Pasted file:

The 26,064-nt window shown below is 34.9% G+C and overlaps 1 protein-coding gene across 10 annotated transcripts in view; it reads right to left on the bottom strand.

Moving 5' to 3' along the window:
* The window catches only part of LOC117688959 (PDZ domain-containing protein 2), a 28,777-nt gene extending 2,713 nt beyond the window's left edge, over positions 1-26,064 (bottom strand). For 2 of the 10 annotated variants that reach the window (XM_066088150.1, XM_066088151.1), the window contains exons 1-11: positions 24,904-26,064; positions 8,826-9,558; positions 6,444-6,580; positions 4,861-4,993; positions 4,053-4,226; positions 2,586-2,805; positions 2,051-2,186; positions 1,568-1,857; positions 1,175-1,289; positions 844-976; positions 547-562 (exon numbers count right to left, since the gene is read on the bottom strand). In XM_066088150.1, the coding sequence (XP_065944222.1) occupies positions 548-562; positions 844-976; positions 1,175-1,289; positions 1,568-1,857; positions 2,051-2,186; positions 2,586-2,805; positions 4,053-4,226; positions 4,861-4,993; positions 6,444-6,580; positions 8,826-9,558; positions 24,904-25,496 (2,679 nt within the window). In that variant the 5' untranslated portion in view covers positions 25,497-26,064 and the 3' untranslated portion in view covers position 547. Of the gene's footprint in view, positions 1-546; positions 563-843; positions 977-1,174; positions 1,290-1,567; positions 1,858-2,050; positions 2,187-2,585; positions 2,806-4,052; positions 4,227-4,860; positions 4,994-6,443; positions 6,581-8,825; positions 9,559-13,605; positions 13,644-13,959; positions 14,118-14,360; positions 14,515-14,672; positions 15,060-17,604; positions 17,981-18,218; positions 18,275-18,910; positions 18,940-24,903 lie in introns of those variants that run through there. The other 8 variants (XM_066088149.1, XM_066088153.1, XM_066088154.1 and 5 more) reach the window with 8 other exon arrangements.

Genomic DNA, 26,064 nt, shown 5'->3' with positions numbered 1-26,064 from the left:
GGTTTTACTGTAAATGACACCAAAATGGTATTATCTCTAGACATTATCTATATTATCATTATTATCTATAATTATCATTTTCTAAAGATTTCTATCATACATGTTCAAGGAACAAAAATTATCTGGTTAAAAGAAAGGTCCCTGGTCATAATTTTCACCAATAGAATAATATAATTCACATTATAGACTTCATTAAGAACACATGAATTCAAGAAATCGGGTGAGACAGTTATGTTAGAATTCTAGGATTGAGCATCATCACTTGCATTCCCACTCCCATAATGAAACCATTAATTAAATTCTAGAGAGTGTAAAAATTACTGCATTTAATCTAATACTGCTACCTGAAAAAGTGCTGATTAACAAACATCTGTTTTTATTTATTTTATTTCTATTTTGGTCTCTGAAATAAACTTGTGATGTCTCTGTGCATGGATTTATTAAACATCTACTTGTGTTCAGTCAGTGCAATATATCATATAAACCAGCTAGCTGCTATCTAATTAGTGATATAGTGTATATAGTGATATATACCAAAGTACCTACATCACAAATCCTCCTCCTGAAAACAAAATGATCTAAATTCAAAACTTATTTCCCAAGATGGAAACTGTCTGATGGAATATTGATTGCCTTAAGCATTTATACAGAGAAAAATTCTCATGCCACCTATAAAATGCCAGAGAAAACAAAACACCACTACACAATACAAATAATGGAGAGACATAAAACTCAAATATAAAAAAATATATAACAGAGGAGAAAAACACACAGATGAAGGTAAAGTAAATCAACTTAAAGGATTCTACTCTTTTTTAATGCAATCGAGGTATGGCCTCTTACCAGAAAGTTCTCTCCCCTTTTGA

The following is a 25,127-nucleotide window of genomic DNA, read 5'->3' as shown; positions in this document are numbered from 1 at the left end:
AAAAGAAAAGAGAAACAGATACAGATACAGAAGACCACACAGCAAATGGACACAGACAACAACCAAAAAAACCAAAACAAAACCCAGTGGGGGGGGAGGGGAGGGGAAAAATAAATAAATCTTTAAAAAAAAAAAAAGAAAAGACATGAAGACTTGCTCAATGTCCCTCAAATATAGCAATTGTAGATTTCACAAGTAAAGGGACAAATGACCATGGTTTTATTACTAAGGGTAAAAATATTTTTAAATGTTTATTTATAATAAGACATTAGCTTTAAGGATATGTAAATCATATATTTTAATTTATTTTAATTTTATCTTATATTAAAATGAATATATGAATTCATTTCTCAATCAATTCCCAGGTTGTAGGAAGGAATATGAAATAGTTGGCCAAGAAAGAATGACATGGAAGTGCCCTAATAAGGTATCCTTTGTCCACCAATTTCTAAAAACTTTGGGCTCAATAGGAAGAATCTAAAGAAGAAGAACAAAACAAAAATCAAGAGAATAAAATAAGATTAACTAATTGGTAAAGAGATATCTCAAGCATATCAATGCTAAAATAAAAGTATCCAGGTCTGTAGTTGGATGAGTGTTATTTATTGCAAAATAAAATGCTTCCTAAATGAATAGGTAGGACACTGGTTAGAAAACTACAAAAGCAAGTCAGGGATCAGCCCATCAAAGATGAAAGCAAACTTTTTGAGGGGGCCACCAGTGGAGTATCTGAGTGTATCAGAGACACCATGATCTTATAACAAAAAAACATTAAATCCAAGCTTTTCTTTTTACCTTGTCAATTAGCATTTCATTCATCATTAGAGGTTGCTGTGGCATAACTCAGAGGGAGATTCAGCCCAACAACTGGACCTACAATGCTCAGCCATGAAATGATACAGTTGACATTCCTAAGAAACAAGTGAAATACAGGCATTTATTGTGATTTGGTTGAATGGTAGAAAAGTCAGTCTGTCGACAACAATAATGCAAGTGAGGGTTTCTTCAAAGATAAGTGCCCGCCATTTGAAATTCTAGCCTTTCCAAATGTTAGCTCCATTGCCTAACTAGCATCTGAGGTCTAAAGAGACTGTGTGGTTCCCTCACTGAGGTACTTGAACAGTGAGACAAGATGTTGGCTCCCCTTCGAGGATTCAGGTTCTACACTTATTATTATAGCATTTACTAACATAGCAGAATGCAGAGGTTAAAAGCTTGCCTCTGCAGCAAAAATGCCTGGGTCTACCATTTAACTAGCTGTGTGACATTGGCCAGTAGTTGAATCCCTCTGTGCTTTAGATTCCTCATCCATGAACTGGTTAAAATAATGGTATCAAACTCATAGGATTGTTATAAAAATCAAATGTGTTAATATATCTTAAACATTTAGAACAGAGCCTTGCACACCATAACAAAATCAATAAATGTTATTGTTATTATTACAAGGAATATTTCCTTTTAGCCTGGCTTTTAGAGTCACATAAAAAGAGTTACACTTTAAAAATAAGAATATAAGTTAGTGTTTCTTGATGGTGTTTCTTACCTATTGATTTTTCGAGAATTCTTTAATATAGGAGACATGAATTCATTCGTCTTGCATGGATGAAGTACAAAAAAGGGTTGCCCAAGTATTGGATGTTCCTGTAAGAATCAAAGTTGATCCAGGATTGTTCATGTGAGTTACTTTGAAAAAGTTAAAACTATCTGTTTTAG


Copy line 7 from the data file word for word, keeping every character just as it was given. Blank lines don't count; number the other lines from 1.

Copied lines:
AAAAGAAAAGAGAAACAGATACAGATACAGAAGACCACACAGCAAATGGACACAGACAACAACCAAAAAAACCAAAACAAAACCCAGTGGGGGGGGAGGGGAGGGGAAAAATAAATAAATCTTTAAAAAAAAAAAAAGAAAAGACATGAAGACTTGCTCAATGTCCCTCAAATATAGCAATTGTAGATTTCACAAGTAAAGGGACAAATGACCATGGTTTTATTACTAAGGGTAAAAATATTTTTAAATGTTTATTTATAATAAGACATTAGCTTTAAGGATATGTAAATCATATATTTTAATTTATTTTAATTTTATCTTATATTAAAATGAATATATGAATTCATTTCTCAATCAATTCCCAGGTTGTAGGAAGGAATATGAAATAGTTGGCCAAGAAAGAATGACATGGAAGTGCCCTAATAAGGTATCCTTTGTCCACCAATTTCTAAAAACTTTGGGCTCAATAGGAAGAATCTAAAGAAGAAGAACAAAACAAAAATCAAGAGAATAAAATAAGATTAACTAATTGGTAAAGAGATATCTCAAGCATATCAATGCTAAAATAAAAGTATCCAGGTCTGTAGTTGGATGAGTGTTATTTATTGCAAAATAAAATGCTTCCTAAATGAATAGGTAGGACACTGGTTAGAAAACTACAAAAGCAAGTCAGGGATCAGCCCATCAAAGATGAAAGCAAACTTTTTGAGGGGGCCACCAGTGGAGTATCTGAGTGTATCAGAGACACCATGATCTTATAACAAAAAAACATTAAATCCAAGCTTTTCTTTTTACCTTGTCAATTAGCATTTCATTCATCATTAGAGGTTGCTGTGGCATAACTCAGAGGGAGATTCAGCCCAACAACTGGACCTACAATGCTCAGCCATGAAATGATACAGTTGACATTCCTAAGAAACAAGTGAAATACAGGCATTTATTGTGATTTGGTTGAATGGTAGAAAAGTCAGTCTGTCGACAACAATAATGCAAGTGAGGGTTTCTTCAAAGATAAGTGCCCGCCATTTGAAATTCTAGCCTTTCCAAATGTTAGCTCCATTGCCTAACTAGCATCTGAGGTCTAAAGAGACTGTGTGGTTCCCTCACTGAGGTACTTGAACAGTGAGACAAGATGTTGGCTCCCCTTCGAGGATTCAGGTTCTACACTTATTATTATAGCATTTACTAACATAGCAGAATGCAGAGGTTAAAAGCTTGCCTCTGCAGCAAAAATGCCTGGGTCTACCATTTAACTAGCTGTGTGACATTGGCCAGTAGTTGAATCCCTCTGTGCTTTAGATTCCTCATCCATGAACTGGTTAAAATAATGGTATCAAACTCATAGGATTGTTATAAAAATCAAATGTGTTAATATATCTTAAACATTTAGAACAGAGCCTTGCACACCATAACAAAATCAATAAATGTTATTGTTATTATTACAAGGAATATTTCCTTTTAGCCTGGCTTTTAGAGTCACATAAAAAGAGTTACACTTTAAAAATAAGAATATAAGTTAGTGTTTCTTGATGGTGTTTCTTACCTATTGATTTTTCGAGAATTCTTTAATATAGGAGACATGAATTCATTCGTCTTGCATGGATGAAGTACAAAAAAGGGTTGCCCAAGTATTGGATGTTCCTGTAAGAATCAAAGTTGATCCAGGATTGTTCATGTGAGTTACTTTGAAAAAGTTAAAACTATCTGTTTTAG